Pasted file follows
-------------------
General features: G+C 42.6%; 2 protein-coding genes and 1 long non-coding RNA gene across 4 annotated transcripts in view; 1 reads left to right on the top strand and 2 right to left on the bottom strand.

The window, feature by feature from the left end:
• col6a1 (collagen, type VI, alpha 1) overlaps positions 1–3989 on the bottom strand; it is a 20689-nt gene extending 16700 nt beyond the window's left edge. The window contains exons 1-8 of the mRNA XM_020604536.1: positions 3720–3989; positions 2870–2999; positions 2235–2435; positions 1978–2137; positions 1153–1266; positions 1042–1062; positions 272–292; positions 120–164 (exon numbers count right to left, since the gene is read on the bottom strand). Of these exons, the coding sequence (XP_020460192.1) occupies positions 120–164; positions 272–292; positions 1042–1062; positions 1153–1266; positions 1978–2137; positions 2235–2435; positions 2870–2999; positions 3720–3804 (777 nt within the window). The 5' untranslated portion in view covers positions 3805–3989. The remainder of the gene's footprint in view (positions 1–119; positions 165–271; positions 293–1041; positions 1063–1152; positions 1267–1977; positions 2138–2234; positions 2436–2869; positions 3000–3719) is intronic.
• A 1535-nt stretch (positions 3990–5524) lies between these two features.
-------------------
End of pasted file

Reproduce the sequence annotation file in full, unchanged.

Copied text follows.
General features: G+C 42.6%; 2 protein-coding genes and 1 long non-coding RNA gene across 4 annotated transcripts in view; 1 reads left to right on the top strand and 2 right to left on the bottom strand.

The window, feature by feature from the left end:
• col6a1 (collagen, type VI, alpha 1) overlaps positions 1–3989 on the bottom strand; it is a 20689-nt gene extending 16700 nt beyond the window's left edge. The window contains exons 1-8 of the mRNA XM_020604536.1: positions 3720–3989; positions 2870–2999; positions 2235–2435; positions 1978–2137; positions 1153–1266; positions 1042–1062; positions 272–292; positions 120–164 (exon numbers count right to left, since the gene is read on the bottom strand). Of these exons, the coding sequence (XP_020460192.1) occupies positions 120–164; positions 272–292; positions 1042–1062; positions 1153–1266; positions 1978–2137; positions 2235–2435; positions 2870–2999; positions 3720–3804 (777 nt within the window). The 5' untranslated portion in view covers positions 3805–3989. The remainder of the gene's footprint in view (positions 1–119; positions 165–271; positions 293–1041; positions 1063–1152; positions 1267–1977; positions 2138–2234; positions 2436–2869; positions 3000–3719) is intronic.
• A 1535-nt stretch (positions 3990–5524) lies between these two features.